Senator John Boozman, Ranking Member of the Senate Committee on Agriculture, Nutrition, and Forestry and member of the Senate Veterans' Affairs Committee, visited a farm in Lonsdale, Arkansas and heard firsthand about how agriculture was a natural transition from his career in the military. Senator Boozman is a longtime supporter of the Armed to Farm that helps America's veterans get a good start in farming and ranching.

I recently completed my annual Ag Tour of Arkansas which included meetings with ranchers, farmers and other agricultural stakeholders. I enjoyed visiting with veteran farmers including Damon Helton who discovered a passion for farming after his four years of military service. Helton is a member of the Farmer Veteran Coalition of Arkansas. With his farm and various business ventures, he is very active in the veteran agriculture community. The Arkansas PBS show "Good Roots" highlighted the tour stop at the Farm at Barefoot Bend in Saline County and how farming helps veterans transitioning to civilian life. 

U.S. Senator John Boozman (R-AR) discusses his recent annual Ag Tour and position as Ranking Member of the Senate Agriculture Committee, the Green New Deal, and President Biden's Vaccine Mandate on KARK's Capitol View.

WASHINGTON – U.S. Senator John Boozman (R-AR) is advocating for improved cybersecurity education to strengthen core physical infrastructure systems and prevent attacks on critical industries.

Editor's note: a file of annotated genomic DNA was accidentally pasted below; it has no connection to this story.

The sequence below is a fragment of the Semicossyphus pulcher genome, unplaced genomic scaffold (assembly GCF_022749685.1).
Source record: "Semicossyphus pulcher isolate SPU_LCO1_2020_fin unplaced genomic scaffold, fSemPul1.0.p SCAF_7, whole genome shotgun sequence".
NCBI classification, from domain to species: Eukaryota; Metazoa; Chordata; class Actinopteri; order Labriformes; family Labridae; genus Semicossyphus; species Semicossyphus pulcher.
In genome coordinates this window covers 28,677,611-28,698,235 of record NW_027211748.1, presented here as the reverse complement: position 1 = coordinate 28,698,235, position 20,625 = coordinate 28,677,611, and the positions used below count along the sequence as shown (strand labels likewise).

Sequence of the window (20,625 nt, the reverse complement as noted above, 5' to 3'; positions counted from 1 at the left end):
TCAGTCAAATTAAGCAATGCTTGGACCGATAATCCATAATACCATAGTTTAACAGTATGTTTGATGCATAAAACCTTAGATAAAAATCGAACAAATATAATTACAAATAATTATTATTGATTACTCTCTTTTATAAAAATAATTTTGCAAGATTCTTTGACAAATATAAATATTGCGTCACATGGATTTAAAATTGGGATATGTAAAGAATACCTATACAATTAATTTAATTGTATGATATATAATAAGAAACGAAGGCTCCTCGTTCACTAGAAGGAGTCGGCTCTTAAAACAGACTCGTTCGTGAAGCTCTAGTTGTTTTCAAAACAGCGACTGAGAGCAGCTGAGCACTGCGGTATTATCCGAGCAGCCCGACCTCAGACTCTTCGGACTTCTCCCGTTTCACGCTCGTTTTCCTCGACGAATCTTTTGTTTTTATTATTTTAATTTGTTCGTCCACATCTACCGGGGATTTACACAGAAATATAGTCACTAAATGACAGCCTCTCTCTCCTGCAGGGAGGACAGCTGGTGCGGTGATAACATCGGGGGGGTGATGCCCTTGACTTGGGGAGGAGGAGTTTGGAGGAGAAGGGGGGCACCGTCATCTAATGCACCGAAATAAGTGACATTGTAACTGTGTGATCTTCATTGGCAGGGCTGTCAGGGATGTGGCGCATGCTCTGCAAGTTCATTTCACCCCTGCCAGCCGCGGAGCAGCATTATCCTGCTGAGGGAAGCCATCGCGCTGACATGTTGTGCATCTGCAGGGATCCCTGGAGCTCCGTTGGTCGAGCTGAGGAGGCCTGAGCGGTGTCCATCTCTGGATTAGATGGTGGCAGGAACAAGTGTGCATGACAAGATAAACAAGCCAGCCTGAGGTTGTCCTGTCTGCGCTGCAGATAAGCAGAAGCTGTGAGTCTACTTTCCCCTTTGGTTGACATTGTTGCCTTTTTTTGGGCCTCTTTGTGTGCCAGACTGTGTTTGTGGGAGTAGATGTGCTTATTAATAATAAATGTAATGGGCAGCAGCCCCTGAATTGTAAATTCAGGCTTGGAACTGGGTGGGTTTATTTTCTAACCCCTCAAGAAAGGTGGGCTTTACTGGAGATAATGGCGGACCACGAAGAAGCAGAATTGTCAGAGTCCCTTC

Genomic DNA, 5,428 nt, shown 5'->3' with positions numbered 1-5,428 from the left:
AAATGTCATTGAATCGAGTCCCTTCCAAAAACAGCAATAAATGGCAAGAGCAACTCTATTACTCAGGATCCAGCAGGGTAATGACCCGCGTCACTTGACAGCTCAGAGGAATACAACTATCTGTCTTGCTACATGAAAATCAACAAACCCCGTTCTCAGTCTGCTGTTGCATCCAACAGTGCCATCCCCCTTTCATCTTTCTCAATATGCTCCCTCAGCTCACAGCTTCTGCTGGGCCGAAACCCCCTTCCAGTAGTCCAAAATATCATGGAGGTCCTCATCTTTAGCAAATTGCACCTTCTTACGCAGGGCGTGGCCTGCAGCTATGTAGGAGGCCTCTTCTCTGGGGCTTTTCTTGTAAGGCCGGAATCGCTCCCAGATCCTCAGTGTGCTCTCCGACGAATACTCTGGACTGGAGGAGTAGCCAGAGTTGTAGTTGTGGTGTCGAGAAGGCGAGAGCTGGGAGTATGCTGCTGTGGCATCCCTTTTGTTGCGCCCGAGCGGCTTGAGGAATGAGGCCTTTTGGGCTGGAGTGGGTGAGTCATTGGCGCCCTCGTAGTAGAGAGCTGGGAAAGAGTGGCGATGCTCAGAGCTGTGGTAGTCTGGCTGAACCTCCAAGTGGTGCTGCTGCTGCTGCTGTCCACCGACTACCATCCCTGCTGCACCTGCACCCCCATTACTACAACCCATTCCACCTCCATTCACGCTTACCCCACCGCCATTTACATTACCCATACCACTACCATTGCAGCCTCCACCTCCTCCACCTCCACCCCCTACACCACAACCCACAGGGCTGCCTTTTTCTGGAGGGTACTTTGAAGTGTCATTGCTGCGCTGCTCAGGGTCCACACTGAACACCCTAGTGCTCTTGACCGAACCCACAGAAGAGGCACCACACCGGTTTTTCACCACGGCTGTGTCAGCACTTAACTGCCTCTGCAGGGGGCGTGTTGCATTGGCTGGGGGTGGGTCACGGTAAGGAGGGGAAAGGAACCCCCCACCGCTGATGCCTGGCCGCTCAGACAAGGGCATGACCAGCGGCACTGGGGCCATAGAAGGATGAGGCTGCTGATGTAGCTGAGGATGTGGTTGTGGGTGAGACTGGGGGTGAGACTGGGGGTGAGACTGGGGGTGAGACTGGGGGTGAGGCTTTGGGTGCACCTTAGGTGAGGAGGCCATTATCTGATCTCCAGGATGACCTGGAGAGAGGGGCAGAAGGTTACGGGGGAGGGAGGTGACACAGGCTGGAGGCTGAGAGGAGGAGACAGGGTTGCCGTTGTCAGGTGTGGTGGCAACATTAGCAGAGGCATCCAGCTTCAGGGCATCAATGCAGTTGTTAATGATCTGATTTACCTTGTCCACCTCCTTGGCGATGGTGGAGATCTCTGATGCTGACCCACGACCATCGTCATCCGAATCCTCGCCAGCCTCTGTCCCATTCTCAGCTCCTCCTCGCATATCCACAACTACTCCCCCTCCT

In a Senate Environment and Public Works (EPW) Committee hearing examining potential cybersecurity dangers, Boozman pressed witnesses about the tools available to mitigate cybersecurity attacks on small and medium utility systems.

“Is this an issue of a lack of resources and tools for small and medium systems or is it a lack of awareness of the tools already available?” Boozman asked witnesses.

Boozman has been a reliable advocate for improvements to water and wastewater systems. In April, with Boozman’s support, the EPW Committee advanced the Drinking Water and Waste Water Infrastructure Act (DWWIA) of 2021 which contains a number of cybersecurity provisions including:

  • Section 101 Technical Assistance and Grants for Emergencies Affecting Public Water Systems - Requires the U.S. Environmental Protection Agency (EPA) Administrator to evaluate the compliance of community water and wastewater systems with environmental, health and safety requirements. As part of this evaluation DWWIA requires the Administrator to consider emergency situations resulting from a cybersecurity event.
  • Section 112 Advanced Drinking Water Technologies - Requires the EPA Administrator to carry out a study and issue a report to Congress examining the state of existing and potential future technology, including technology that could address cybersecurity vulnerabilities.